3.  Every dog is likely to have an injury during its lifetime, whether it is a major one requiring vets and surgery or just a minor one like a skin graze or splinter in the paw.  If you - or the vet - are going to be able to find the problem safely and without frightening or further injuring your dog, then he needs to be accustomed to being examined.  You should therefore teach your dog to willingly submit to being gently handled from head to toe, in his ears, nose, eyes, mouth, belly, paws, between the toes and the sensitive bits under the tail.  You should teach him to accept such intrusions while he is standing, while he is sitting, while he is lying down and to expose his belly for examination too.

4.  The instant down is one that I credit with saving Neka's life - perhaps more than once.  The ability to get your dog to immediately stop what he's doing, drop to the ground and stay there is a vital skill to keeping your dog safe.  It will also possibly keep the local squirrell and cat population safe too, as the very best instant down will even stop your dog in mid-chase.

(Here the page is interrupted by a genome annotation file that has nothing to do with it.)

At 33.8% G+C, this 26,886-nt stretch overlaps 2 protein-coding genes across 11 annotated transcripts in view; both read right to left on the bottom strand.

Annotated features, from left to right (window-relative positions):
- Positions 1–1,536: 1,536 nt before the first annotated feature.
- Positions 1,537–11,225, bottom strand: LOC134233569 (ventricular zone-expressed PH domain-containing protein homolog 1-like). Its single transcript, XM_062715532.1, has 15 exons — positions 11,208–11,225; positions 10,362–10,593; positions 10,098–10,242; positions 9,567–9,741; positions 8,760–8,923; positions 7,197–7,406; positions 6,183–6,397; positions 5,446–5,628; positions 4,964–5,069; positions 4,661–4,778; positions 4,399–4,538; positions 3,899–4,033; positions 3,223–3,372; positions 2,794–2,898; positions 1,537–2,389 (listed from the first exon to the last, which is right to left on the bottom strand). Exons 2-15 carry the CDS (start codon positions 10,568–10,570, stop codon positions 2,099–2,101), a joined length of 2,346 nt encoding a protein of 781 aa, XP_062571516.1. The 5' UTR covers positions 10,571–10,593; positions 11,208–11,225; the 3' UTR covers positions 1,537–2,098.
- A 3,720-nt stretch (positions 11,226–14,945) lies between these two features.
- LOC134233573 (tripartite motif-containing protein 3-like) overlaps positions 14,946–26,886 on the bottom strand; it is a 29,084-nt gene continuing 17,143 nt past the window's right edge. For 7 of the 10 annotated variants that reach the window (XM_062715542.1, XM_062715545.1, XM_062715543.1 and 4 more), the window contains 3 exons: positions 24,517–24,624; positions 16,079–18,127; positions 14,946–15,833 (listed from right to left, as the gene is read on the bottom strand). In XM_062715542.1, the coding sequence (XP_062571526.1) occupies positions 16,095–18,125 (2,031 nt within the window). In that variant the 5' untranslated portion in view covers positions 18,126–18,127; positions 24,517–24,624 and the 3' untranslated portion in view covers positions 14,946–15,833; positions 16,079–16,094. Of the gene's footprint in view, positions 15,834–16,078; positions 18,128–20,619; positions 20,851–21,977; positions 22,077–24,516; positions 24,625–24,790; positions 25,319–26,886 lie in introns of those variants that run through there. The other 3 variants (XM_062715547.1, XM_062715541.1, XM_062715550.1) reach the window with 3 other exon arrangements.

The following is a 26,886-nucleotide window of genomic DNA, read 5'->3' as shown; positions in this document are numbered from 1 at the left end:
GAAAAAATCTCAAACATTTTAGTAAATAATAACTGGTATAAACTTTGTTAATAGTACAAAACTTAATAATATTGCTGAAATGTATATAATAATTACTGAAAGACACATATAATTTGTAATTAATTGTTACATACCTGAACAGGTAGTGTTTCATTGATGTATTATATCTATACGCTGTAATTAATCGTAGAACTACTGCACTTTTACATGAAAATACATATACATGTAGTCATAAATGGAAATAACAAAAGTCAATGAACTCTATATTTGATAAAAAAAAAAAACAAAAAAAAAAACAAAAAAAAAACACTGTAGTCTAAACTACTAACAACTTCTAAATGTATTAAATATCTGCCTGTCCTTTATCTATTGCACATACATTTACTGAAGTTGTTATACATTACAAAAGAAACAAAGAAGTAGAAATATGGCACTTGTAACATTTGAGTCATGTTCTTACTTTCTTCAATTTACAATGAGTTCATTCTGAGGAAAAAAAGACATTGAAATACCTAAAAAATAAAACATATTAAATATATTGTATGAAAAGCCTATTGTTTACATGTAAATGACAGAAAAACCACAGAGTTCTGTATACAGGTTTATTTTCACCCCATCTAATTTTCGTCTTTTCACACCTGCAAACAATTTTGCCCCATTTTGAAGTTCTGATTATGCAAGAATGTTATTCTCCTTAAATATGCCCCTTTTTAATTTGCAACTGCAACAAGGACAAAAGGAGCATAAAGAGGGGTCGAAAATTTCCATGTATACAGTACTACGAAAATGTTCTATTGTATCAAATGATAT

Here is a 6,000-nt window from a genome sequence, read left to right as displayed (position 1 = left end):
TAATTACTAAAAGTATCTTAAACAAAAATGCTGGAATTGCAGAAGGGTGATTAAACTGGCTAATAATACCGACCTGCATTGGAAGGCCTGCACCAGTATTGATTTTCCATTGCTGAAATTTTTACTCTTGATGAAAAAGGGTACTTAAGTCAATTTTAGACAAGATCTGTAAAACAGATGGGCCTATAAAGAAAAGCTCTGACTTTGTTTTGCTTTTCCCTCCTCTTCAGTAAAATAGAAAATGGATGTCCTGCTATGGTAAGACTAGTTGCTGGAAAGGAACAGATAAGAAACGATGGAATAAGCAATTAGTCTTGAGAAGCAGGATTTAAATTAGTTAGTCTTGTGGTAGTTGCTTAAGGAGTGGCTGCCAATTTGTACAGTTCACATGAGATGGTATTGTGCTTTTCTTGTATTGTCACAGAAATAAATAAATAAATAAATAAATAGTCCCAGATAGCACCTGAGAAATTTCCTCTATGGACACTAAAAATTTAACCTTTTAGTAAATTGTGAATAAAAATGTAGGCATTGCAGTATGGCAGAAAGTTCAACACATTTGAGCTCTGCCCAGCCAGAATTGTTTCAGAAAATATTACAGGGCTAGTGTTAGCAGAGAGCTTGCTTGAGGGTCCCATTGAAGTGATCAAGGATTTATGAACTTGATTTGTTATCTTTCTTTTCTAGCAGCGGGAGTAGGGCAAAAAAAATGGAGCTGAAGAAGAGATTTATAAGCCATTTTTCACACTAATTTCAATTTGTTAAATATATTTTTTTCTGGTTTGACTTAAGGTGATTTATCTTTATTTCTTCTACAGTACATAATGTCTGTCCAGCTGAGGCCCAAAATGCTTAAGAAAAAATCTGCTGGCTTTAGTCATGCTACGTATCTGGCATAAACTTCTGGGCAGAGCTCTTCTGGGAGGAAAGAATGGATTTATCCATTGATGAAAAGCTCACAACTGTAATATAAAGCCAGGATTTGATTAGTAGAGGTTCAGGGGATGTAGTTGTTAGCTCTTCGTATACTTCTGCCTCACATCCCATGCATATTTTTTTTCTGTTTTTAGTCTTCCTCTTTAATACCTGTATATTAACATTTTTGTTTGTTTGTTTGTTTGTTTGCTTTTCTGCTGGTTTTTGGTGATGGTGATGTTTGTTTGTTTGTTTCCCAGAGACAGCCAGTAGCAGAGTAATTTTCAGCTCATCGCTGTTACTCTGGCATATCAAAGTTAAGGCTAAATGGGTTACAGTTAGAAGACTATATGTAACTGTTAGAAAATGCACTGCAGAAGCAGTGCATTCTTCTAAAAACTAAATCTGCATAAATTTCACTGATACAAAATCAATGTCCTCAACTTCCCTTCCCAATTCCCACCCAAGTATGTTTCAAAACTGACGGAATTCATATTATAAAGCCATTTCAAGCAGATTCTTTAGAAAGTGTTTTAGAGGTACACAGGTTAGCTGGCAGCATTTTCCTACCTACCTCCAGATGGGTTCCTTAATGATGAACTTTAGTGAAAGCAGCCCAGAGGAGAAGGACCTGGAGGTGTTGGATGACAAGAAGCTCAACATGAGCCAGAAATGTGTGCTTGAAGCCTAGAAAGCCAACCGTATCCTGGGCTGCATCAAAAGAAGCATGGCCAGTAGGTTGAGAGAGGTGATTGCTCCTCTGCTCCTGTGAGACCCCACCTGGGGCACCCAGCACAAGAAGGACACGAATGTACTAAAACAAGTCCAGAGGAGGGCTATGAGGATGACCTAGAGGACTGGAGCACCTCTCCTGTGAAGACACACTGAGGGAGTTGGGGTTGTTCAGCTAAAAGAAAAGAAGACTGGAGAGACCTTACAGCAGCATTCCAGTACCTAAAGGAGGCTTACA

5.  Finally, one great skill for dogs is to have what is known as a soft mouth.  This is also known as bite inhibition.  Dogs with good bite inhibition will take things from fingers without grabbing and they will hold things in their mouth without biting down hard.  It's this capability that means your dog will instantly let go when his teeth encounter human skin.  In playing with people, he won't accidentally bite, and in a scuffle with another dog it really will be all noise and fur with no actual damage done.  My favorite places to go for all things training, including soft mouth, are Gwen Bailey's Perfect Puppy and and Ian Dunbar.  Online, you can get some good Dunbar advice in a free pdf from Dogstar Daily.

 Quite apart from anything else, good training ensures you can occasionally get your group of dogs together for a photo opportunity.
 L-R: Keksi, Keskiyo, Neka (back), Maija

Already I can think of at least 2 more essential things that every dog should know.  I feel a five more things you should teach your dog post coming on...

Wednesday, 8 February 2012

pup tip - start as you mean to go on

Right from the first day in his new home, a puppy should be exposed to the normal daily routine he will be expected to abide by for the future.  I always recommend that people take some time off work when they bring their new puppy home.  You need time to sort out the house training, do some bonding, spend a few hours puppy-worshipping, get him sleeping all night, do lots of short and fun training sessions, and prepare your puppy to spend time alone.

First Night